- The Norton Wi-Fi Risk Report has revealed that 66 percent of Australians are acting unsafely when connecting to public Wi-Fi, yet 60 percent believe their information is safe
- Many are unsure or don’t know whether they’re using a secure public Wi-Fi network
Consumers are unable to resist a strong, free Wi-Fi network and their online behaviours may be placing their personal information at risk, according to Norton by Symantec’s 2017 Norton Wi-Fi Risk Report.
Australians value the privacy of their photos the most, and would be more angry if hackers accessed and posted their private photos online over their financial information. While Australians are protective of their data, most of them don’t take precautionary measures to protect themselves, or know when they’re at risk of data breaches when accessing public Wi-Fi.
“There is a deep divide between what people think is safe when it comes to using public Wi-Fi versus the reality,” said Mark Gorrie, Director of ANZ Norton Business Unit. “What someone thinks is private on their personal device can easily be accessed by cybercriminals through unsecured Wi-Fi Networks or even apps with privacy vulnerabilities.”
The Norton Wi-Fi Risk Report surveyed more than 1,000 Australians to learn about their public Wi-Fi practices and perceptions. Many of the findings show Australians are aware of the risks of public Wi-Fi, but are not necessarily changing their behaviours. Australian specific highlights include:
Australians are big risk takers when it comes to using public Wi-Fi
- 60 percent said they feel safe when using public Wi-Fi, despite over half of them (51 percent) not using a VPN when connected.
- 83 percent have used a public Wi-Fi network to log into personal email accounts, check bank balances and/or share photos and videos.
- Over half (59 percent) can’t tell if a public Wi-Fi network is secure, with respondents saying they’re either unsure or don’t know (23 and 36 percent, respectively).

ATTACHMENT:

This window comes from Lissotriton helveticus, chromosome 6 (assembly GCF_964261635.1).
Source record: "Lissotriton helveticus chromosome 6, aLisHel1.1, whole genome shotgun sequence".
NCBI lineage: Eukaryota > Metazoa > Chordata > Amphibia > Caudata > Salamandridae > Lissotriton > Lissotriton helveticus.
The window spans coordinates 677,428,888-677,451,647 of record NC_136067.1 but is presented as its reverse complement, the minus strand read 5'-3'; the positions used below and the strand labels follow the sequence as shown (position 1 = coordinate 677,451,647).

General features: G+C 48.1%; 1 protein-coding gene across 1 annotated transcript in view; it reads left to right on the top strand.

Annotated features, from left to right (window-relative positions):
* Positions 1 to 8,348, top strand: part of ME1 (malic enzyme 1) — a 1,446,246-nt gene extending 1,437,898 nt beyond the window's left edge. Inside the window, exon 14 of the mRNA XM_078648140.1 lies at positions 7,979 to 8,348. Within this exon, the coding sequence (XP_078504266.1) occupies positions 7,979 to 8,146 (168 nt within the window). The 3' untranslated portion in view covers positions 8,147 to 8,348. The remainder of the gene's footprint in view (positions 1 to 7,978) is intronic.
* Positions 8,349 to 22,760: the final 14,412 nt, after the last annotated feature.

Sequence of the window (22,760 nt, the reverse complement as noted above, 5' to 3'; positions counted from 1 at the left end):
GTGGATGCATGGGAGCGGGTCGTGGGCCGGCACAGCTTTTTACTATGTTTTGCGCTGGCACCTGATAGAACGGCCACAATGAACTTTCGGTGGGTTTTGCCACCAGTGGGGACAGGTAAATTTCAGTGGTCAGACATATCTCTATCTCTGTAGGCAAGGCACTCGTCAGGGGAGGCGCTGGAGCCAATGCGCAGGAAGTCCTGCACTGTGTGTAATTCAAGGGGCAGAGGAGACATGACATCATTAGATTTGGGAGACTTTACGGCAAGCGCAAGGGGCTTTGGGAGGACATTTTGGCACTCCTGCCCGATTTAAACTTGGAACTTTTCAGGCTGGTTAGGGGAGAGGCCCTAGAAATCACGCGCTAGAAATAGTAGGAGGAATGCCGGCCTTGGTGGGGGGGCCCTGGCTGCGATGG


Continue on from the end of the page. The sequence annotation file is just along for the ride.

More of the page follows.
Australians would be more angered if hackers posted their photos online, rather than their financial information.
- 43 percent of Australians would be angered if a hacker stole photos from their device, followed by private conversations (42 percent) and banking details (39 percent).
- Conversely, the disclosure of bank details and financial information is the most worrying (41 percent), followed by children’s location and academic details, and browser history (both 32 percent).
- Similarly, disclosure of financial information is horrifying to over half (51 percent) of Australians, followed by closest secrets (40 percent); children’s location and academic details (30 percent); and online dating profile and relationship status (17 percent).
- Interestingly, only less than half (47 percent) would feel embarrassed if their personal information from their device was posted publicly online. 19 percent would be embarrassed if it were their closest secrets; 14 percent in the case of intimate and personal photos; and 15 percent if it were their browser history.
Wi-Fi Access Is a Must When Traveling